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The body is an amazing ever-adapting organism. It fights off disease every day, it breaks down food and distributes and utilizes it efficiently to stay alive, and it adapts to all kinds of trauma, including
intense weight training. In fact, the body is so effective at adapting-unless you've severely over trained it that if you don't regularly vary the stress of your workouts, it slips into coasting mode, and you
get no gains in size and for strength.
Most bodybuilders realize that the body has this quick-fix mechanism, so they try to push heavier poundages, change exercises, use different rep ranges and incorporate intensity techniques, such as forced reps, every so often, but there's another simple yet sometimes forgotten method you can use to force more growth. It's called changing your stress frequency.
You simply change the number of times per week you hit any muscle group. Most bodybuilders work each muscle group twice a week and never alter that schedule. It's the old three- on/one-off routine. They may mix up the exercises, but the number of times they hit each bodypart remains constant, and "constant," in this cases, equates to "stagnant."
It makes just as much sense, if not more, to alter the frequency of the stress every four to six weeks in order to get more frequent growth surges. For example, if you're on a typical three-on/one-off split and you're hitting each bodypart with, say, eight sets, don't you think your muscles will send an emergency adapt-and-grow signal to your brain when you suddenly shift to a three-days-per-week, full-body routine that hits each bodypart with three or four sets three times a week? You bet it will. True, you'll be doing a few less sets per bodypart per week.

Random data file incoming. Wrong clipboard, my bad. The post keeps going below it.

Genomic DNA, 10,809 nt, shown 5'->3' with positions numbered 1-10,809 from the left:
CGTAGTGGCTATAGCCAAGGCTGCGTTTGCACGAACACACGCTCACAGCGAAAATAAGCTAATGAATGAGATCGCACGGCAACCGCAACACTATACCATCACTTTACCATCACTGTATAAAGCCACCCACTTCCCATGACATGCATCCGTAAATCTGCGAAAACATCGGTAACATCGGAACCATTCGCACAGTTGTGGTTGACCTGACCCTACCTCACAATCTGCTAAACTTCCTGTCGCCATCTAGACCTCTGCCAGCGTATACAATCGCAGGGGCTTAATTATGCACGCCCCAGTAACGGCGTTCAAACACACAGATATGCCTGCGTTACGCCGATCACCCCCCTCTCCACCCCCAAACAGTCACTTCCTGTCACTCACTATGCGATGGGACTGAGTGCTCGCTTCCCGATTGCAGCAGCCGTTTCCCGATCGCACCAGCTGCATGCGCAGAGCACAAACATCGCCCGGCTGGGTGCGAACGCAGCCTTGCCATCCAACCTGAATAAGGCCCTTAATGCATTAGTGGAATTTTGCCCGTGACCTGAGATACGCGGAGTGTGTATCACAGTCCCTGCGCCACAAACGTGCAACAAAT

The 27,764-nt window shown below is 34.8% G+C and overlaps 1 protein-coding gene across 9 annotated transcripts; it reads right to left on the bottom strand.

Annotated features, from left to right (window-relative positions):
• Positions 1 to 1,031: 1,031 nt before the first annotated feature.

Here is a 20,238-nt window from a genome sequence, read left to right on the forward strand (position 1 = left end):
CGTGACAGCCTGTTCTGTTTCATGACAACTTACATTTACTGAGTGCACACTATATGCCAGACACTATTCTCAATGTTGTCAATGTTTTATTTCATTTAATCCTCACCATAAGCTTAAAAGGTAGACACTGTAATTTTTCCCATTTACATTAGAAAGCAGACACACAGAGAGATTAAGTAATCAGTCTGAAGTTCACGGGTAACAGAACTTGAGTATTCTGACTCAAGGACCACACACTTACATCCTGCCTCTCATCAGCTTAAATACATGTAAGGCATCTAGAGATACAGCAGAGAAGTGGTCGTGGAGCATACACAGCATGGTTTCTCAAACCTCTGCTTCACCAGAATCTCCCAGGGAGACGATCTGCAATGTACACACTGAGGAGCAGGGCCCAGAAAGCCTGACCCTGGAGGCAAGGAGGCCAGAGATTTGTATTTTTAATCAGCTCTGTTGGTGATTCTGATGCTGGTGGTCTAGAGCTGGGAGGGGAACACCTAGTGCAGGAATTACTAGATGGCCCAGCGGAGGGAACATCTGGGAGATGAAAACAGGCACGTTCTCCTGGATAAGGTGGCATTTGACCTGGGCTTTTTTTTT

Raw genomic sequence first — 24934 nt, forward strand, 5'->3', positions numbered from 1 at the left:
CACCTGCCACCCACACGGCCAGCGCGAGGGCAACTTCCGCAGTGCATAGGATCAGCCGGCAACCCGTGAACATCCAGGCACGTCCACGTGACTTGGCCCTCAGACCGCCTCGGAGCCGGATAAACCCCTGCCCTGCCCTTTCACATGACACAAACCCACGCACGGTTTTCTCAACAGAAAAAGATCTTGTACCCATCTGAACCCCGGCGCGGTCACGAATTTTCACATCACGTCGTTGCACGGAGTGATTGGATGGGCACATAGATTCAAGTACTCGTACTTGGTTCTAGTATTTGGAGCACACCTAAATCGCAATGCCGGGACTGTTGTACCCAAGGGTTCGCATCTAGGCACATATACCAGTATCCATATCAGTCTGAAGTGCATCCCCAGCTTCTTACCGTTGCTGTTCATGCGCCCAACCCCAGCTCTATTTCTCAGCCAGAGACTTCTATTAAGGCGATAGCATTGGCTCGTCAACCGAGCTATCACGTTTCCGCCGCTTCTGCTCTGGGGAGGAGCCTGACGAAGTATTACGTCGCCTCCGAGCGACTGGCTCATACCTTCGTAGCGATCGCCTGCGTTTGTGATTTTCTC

On the three-on/one-off split each target area gets 16 sets every seven days, while on the three-days-per-week routine each area gets only nine to 12 sets. Still, the stress is more frequent on the full-body regimen, and that's the key. You're actually using fewer recovery days between bodypart sessions to up the stress in place of more sets. You hit a bodypart hard, rest a day, then hit it again, rest a day, hit it again, rest two days, then start over. Even advanced bodybuilders can benefit from this type of stress-frequency change.
The problem is that most of them think they're too far along on the bodybuilding ladder to use a full-body program. If you continue indefinitely with a three-on/one-off split, your body gets efficient at handling the twice- weekly stress on each bodypart, and the only way left for you to spur a growth increase is to up your intensity-by lifting heavier poundages or using techniques like drop sets-or to up your sets, all of which put you at risk of overtraining. Try reducing your bodypart set totals and then hitting the muscles more frequently.
At least try it for a four-week phase every so often, and then you can go back to your standard split. Better yet, try different routines from Popular suggested routines which at times outlines everything from four-day splits to three-day full-body workouts to a once-every-seven-days-target-overload schedule every few months. Varying the number of times you stress any bodypart is one more weapon in your mass-boosting arsenal.